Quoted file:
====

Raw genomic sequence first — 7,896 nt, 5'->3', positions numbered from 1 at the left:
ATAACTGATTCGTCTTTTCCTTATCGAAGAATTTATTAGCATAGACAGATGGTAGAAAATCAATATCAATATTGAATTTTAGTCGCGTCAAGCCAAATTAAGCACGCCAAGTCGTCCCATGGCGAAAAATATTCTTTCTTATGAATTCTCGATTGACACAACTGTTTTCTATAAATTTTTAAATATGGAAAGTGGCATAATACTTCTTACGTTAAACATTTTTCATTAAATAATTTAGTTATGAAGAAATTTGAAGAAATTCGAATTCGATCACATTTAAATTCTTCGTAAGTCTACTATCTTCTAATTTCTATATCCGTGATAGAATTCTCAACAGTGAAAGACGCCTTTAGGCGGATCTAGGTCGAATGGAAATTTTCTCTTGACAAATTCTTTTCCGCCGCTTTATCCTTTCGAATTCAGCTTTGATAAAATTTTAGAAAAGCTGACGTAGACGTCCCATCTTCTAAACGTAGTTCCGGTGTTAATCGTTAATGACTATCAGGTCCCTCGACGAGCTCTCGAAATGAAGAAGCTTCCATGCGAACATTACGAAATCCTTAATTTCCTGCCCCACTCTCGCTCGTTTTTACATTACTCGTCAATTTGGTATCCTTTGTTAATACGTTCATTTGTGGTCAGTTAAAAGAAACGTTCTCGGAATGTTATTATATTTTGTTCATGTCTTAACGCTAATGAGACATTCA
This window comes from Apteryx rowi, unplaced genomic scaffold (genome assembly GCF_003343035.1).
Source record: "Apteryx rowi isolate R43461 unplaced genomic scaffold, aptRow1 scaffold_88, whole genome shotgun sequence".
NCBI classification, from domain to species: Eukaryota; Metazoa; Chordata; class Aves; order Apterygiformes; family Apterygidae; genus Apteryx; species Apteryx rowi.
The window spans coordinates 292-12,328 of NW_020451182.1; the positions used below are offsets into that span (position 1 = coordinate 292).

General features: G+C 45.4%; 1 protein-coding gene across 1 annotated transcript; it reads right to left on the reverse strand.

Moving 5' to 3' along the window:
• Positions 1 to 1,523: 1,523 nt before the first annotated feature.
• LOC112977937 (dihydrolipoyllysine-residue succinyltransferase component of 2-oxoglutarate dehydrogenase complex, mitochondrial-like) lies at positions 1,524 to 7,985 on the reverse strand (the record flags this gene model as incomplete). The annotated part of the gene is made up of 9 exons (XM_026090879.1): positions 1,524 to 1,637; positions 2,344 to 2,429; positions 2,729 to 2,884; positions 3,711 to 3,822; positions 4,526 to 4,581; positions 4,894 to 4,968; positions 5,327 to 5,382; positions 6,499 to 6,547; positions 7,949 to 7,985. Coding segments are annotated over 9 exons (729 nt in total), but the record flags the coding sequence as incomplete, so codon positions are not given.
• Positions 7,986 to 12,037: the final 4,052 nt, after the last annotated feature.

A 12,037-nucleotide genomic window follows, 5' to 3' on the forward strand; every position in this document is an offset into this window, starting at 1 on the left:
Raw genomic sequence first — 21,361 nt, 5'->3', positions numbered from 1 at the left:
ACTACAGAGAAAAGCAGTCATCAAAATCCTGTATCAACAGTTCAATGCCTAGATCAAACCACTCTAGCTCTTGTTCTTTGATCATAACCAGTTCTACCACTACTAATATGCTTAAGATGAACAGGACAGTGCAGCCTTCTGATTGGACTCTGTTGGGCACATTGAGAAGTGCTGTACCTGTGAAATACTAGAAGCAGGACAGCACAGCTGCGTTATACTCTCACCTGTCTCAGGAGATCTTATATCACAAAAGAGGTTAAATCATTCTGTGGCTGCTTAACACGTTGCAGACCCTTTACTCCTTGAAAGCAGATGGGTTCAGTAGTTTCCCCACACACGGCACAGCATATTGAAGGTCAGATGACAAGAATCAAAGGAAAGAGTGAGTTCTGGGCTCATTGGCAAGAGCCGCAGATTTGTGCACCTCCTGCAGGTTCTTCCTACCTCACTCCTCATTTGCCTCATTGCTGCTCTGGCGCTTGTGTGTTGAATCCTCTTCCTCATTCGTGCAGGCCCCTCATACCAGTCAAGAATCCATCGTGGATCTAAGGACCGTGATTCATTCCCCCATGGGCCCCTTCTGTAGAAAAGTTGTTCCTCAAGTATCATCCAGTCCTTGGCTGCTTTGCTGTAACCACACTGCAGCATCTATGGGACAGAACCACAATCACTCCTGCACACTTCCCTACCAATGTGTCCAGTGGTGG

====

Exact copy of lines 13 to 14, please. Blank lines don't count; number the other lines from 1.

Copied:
Raw genomic sequence first — 21,361 nt, 5'->3', positions numbered from 1 at the left:
ACTACAGAGAAAAGCAGTCATCAAAATCCTGTATCAACAGTTCAATGCCTAGATCAAACCACTCTAGCTCTTGTTCTTTGATCATAACCAGTTCTACCACTACTAATATGCTTAAGATGAACAGGACAGTGCAGCCTTCTGATTGGACTCTGTTGGGCACATTGAGAAGTGCTGTACCTGTGAAATACTAGAAGCAGGACAGCACAGCTGCGTTATACTCTCACCTGTCTCAGGAGATCTTATATCACAAAAGAGGTTAAATCATTCTGTGGCTGCTTAACACGTTGCAGACCCTTTACTCCTTGAAAGCAGATGGGTTCAGTAGTTTCCCCACACACGGCACAGCATATTGAAGGTCAGATGACAAGAATCAAAGGAAAGAGTGAGTTCTGGGCTCATTGGCAAGAGCCGCAGATTTGTGCACCTCCTGCAGGTTCTTCCTACCTCACTCCTCATTTGCCTCATTGCTGCTCTGGCGCTTGTGTGTTGAATCCTCTTCCTCATTCGTGCAGGCCCCTCATACCAGTCAAGAATCCATCGTGGATCTAAGGACCGTGATTCATTCCCCCATGGGCCCCTTCTGTAGAAAAGTTGTTCCTCAAGTATCATCCAGTCCTTGGCTGCTTTGCTGTAACCACACTGCAGCATCTATGGGACAGAACCACAATCACTCCTGCACACTTCCCTACCAATGTGTCCAGTGGTGG